It was dusk when we arrived at Jacqueline's Rwandan village -- an uphill spread of endless mud homes. Stepping out of the car, I was greeted by children coming from all directions, barefoot and wide-eyed; they all seemed excited to see me. Jacqueline took my hand, carved a path through the children and led the way to her home. As we walked, and soon hiked, the children followed and more children joined us all the way to Jacqueline's home. When we arrived, nearly dark now, Jacqueline's five children welcomed us into their home. I was so excited to finally meet these children whose lives have been turned around since their mother started working for Same Sky. We saw the mattresses Jacqueline was able to buy for her children and we listened to her proud and heartfelt stories of her children's enrollment at school.
Jacqueline is the living example of what Same Sky strives to do -- empower HIV+ women in sub-Saharan Africa, and in turn provide their children with role models. Same Sky empowers through employment -- we pay women in Rwanda and Zambia 15 to 20 times the average sub-Saharan wage to hand-crochet jewelry. Our artisans use their marketable skills to crochet sophisticated jewelry that is sold worldwide.
Today, above all days, is reason to celebrate Jacqueline's daughters and our artisans' children. As declared by the United Nations General Assembly it is the International Day of the Girl, which is a day set aside for people to join forces and promote girls rights. Today we can focus on the demanding global issues of our time, like the fact that only 30 percent of girls in the world are enrolled in secondary school, one in seven girls in developing countries are married off before the age of 15 and by 2015 girls will make up 64 percent of the world's adult illiterate population. At Same Sky, we salute this day with great excitement and hopeful thoughts that together we can mend these statistics.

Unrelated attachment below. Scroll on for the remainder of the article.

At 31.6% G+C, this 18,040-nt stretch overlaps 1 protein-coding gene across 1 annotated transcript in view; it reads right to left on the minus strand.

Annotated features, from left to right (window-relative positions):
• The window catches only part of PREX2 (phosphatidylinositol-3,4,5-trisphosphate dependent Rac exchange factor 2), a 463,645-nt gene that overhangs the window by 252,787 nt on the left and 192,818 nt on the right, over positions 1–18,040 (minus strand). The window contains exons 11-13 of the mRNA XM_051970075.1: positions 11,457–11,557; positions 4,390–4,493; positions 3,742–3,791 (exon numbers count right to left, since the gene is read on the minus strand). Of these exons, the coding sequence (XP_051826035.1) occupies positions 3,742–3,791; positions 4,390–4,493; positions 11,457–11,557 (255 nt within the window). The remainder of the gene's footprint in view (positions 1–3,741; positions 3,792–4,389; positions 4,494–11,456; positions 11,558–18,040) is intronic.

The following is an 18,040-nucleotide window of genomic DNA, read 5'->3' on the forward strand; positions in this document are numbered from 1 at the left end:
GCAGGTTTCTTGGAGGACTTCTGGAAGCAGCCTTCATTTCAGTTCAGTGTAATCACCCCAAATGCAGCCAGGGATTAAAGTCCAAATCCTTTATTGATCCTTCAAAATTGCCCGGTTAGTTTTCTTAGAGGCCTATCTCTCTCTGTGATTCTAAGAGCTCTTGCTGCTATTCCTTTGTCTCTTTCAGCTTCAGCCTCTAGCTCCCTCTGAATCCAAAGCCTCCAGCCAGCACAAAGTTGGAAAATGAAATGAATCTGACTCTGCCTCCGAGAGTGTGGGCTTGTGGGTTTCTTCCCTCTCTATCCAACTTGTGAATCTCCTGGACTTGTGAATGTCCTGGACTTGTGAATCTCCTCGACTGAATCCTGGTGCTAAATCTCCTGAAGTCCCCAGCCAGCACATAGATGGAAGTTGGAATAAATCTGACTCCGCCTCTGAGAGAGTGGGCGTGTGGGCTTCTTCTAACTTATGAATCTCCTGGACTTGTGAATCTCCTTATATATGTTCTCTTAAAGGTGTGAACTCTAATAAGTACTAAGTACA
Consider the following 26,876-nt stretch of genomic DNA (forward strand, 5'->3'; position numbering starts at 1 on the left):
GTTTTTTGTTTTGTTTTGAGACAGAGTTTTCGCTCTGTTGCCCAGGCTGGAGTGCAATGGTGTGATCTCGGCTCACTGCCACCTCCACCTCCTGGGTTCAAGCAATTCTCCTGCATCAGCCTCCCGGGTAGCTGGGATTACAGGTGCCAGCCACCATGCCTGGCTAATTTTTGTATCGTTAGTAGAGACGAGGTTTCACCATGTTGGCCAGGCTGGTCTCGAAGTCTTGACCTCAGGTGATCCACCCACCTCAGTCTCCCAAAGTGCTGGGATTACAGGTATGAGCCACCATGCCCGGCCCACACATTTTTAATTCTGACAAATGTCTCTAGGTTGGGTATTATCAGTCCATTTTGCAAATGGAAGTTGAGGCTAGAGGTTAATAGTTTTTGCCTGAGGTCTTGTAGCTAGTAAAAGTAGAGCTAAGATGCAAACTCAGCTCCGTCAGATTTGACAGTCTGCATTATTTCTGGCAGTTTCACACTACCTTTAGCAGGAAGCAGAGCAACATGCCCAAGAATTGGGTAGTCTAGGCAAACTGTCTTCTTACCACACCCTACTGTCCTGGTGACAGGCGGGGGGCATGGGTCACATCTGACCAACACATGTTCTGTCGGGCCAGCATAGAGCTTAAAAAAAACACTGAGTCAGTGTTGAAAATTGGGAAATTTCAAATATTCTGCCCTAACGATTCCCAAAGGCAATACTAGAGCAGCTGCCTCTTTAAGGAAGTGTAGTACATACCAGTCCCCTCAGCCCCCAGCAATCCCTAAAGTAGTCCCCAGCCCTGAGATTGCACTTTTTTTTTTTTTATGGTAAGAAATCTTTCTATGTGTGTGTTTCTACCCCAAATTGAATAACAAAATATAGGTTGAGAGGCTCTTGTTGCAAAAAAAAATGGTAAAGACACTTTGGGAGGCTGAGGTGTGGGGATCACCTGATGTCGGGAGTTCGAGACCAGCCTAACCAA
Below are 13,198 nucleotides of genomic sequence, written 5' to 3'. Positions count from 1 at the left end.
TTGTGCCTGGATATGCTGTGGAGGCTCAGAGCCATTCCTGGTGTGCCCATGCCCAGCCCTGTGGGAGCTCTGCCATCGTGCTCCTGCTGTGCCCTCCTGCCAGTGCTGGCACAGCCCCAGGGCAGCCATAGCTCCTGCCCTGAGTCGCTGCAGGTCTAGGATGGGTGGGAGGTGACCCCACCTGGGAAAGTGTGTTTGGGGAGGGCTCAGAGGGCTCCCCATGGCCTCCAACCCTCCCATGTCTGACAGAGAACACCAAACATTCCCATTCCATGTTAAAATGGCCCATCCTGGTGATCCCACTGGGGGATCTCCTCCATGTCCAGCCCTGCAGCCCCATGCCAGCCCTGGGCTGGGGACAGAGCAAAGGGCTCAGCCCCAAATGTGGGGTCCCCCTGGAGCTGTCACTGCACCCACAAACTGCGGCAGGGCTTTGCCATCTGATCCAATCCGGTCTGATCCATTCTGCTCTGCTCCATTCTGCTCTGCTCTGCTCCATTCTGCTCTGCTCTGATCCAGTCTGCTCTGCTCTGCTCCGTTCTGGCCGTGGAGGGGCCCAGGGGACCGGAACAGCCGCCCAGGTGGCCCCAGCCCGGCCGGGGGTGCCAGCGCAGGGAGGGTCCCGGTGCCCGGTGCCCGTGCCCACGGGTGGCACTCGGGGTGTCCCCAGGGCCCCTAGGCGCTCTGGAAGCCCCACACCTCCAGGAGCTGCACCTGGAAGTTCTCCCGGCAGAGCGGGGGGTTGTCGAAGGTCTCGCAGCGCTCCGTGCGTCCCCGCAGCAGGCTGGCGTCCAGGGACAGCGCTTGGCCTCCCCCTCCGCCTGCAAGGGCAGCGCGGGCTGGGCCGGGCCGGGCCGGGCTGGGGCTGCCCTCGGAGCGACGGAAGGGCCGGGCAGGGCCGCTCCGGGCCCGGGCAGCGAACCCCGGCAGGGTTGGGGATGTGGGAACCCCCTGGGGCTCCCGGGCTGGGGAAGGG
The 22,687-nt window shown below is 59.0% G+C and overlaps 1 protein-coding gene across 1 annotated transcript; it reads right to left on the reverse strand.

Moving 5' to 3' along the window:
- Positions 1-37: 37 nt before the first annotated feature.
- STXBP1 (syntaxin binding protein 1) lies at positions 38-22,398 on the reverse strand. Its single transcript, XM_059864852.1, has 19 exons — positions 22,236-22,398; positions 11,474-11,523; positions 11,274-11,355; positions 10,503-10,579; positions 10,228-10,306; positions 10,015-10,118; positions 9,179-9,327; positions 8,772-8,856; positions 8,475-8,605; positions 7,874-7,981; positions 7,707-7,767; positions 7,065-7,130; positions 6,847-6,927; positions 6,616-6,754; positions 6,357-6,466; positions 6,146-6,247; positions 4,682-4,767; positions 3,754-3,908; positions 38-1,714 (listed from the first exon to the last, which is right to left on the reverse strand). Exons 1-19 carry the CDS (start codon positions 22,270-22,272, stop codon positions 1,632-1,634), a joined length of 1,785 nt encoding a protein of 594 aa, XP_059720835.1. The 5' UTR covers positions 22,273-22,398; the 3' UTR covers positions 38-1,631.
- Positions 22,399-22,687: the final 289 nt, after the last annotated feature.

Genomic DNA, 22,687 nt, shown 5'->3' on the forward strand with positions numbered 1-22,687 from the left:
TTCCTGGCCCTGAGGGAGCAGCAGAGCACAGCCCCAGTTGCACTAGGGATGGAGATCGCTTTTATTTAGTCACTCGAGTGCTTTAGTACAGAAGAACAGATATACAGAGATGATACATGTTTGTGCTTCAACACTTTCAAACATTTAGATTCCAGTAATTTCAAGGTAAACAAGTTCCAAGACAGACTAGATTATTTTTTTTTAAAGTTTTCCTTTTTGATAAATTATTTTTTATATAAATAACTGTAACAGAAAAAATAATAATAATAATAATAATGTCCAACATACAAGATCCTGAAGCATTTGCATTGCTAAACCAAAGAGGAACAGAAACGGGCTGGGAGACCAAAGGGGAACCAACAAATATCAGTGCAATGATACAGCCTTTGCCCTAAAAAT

We have seen the effects that empowered mothers have on their daughters -- and its ability to change over 600 million lives. The Girl Effect is an organization that magnifies the potential of girls in developing nations. When a girl stays in school past 12 years old, or marries when at her discretion instead of at 15, she has the power to change the role of women in her community. A huge factor in deciding which path to take is whether they have a role model or not to visualize what success looks like.
Everyday Jacqueline's children see their mother wake up early, make porridge and head to work. They see her come home, happy and satisfied with a good paycheck so that she can buy school uniforms and textbooks and provide food for the family. Not long ago, Jacqueline's children slept on their mud floors. They felt inferior to others who had mattresses, and didn't want to attend school. But now that Jacqueline has been able to buy mattresses, her children no longer have these feelings of inferiority and unworthiness that can eventually lead to victimization or community divides.
While there, in Jacqueline's home, I felt a sense that the whole village could disappear with one large rainstorm. Yet, since her employment with Same Sky, Jacqueline has restored her dignity and has become optimistic with her savings to move into a new concrete home. Her kids have inherited this hopeful attitude for a long and peaceful future.
Celebrate International Day of the Girl by tuning into the organizations that devote themselves to changing the world. The Girl Effect, 10 X 10 and Same Sky are all great places to start. During International Day of the Girl we, at Same Sky, seek to create a global campaign where people can begin to understand that educating girls in developing nations will change the world, one girl at a time, under the Same Sky.
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